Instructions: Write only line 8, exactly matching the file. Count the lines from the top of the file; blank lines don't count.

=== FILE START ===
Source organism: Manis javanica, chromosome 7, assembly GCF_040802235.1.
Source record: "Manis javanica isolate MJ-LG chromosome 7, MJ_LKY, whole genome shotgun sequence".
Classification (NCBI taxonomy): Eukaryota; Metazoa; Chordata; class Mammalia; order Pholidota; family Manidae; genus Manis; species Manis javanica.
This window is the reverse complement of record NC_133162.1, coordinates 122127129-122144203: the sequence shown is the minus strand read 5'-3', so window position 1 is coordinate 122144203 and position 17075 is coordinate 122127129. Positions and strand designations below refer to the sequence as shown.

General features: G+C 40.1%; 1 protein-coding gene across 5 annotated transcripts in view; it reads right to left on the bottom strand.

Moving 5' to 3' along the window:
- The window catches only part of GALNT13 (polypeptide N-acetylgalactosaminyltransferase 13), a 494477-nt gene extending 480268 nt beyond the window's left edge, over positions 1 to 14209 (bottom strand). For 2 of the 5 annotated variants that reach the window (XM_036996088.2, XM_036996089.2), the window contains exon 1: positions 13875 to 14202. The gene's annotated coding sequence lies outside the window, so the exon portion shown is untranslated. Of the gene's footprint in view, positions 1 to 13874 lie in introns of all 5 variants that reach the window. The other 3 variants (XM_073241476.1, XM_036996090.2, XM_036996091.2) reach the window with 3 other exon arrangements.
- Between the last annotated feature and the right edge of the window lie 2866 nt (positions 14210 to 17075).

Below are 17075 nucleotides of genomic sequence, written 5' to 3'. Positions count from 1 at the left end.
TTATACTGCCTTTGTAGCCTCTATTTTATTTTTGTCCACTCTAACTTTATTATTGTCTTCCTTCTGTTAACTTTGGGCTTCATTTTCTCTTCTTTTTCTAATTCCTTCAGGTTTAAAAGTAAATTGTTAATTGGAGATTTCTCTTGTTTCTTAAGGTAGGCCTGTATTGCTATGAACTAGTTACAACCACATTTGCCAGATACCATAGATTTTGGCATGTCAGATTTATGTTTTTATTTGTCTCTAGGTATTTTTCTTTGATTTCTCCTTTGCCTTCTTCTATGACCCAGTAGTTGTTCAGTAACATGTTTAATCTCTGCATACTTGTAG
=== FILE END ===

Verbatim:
- Between the last annotated feature and the right edge of the window lie 2866 nt (positions 14210 to 17075).